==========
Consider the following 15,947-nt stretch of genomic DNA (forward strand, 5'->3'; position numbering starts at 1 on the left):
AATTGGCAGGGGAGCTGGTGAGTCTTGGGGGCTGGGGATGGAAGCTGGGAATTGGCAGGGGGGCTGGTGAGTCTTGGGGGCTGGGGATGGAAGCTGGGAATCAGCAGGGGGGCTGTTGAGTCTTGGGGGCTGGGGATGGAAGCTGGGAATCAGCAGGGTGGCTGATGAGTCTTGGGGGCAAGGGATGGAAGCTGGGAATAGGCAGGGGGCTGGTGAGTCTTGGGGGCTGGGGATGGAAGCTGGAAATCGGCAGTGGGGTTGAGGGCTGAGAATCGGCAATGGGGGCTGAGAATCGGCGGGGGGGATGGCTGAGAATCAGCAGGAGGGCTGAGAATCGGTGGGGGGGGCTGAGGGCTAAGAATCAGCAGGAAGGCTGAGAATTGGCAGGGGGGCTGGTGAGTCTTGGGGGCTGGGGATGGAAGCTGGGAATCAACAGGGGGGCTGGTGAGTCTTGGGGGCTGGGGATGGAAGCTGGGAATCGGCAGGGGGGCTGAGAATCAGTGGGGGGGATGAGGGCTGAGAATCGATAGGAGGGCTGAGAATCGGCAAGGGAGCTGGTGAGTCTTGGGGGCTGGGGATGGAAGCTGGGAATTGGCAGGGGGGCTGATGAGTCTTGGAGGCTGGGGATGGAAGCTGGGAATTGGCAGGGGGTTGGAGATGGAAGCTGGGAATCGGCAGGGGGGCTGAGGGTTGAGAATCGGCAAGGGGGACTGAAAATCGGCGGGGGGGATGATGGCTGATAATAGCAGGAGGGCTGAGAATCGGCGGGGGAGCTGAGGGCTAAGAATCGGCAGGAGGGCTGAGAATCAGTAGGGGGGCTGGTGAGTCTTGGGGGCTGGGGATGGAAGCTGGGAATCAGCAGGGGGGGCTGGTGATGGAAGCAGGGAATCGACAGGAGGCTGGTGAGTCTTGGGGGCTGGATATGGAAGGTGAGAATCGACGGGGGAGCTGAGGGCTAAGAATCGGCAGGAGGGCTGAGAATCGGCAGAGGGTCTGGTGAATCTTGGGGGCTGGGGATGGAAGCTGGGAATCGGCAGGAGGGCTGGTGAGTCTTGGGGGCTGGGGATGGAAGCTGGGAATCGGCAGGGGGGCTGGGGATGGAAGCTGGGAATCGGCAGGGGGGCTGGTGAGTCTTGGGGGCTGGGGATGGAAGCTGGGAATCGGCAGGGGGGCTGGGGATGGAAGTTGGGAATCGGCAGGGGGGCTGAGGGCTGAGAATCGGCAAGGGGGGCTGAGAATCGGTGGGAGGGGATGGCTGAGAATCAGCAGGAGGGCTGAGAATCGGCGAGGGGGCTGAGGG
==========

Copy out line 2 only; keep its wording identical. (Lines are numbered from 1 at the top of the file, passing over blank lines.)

AATTGGCAGGGGAGCTGGTGAGTCTTGGGGGCTGGGGATGGAAGCTGGGAATTGGCAGGGGGGCTGGTGAGTCTTGGGGGCTGGGGATGGAAGCTGGGAATCAGCAGGGGGGCTGTTGAGTCTTGGGGGCTGGGGATGGAAGCTGGGAATCAGCAGGGTGGCTGATGAGTCTTGGGGGCAAGGGATGGAAGCTGGGAATAGGCAGGGGGCTGGTGAGTCTTGGGGGCTGGGGATGGAAGCTGGAAATCGGCAGTGGGGTTGAGGGCTGAGAATCGGCAATGGGGGCTGAGAATCGGCGGGGGGGATGGCTGAGAATCAGCAGGAGGGCTGAGAATCGGTGGGGGGGGCTGAGGGCTAAGAATCAGCAGGAAGGCTGAGAATTGGCAGGGGGGCTGGTGAGTCTTGGGGGCTGGGGATGGAAGCTGGGAATCAACAGGGGGGCTGGTGAGTCTTGGGGGCTGGGGATGGAAGCTGGGAATCGGCAGGGGGGCTGAGAATCAGTGGGGGGGATGAGGGCTGAGAATCGATAGGAGGGCTGAGAATCGGCAAGGGAGCTGGTGAGTCTTGGGGGCTGGGGATGGAAGCTGGGAATTGGCAGGGGGGCTGATGAGTCTTGGAGGCTGGGGATGGAAGCTGGGAATTGGCAGGGGGTTGGAGATGGAAGCTGGGAATCGGCAGGGGGGCTGAGGGTTGAGAATCGGCAAGGGGGACTGAAAATCGGCGGGGGGGATGATGGCTGATAATAGCAGGAGGGCTGAGAATCGGCGGGGGAGCTGAGGGCTAAGAATCGGCAGGAGGGCTGAGAATCAGTAGGGGGGCTGGTGAGTCTTGGGGGCTGGGGATGGAAGCTGGGAATCAGCAGGGGGGGCTGGTGATGGAAGCAGGGAATCGACAGGAGGCTGGTGAGTCTTGGGGGCTGGATATGGAAGGTGAGAATCGACGGGGGAGCTGAGGGCTAAGAATCGGCAGGAGGGCTGAGAATCGGCAGAGGGTCTGGTGAATCTTGGGGGCTGGGGATGGAAGCTGGGAATCGGCAGGAGGGCTGGTGAGTCTTGGGGGCTGGGGATGGAAGCTGGGAATCGGCAGGGGGGCTGGGGATGGAAGCTGGGAATCGGCAGGGGGGCTGGTGAGTCTTGGGGGCTGGGGATGGAAGCTGGGAATCGGCAGGGGGGCTGGGGATGGAAGTTGGGAATCGGCAGGGGGGCTGAGGGCTGAGAATCGGCAAGGGGGGCTGAGAATCGGTGGGAGGGGATGGCTGAGAATCAGCAGGAGGGCTGAGAATCGGCGAGGGGGCTGAGGG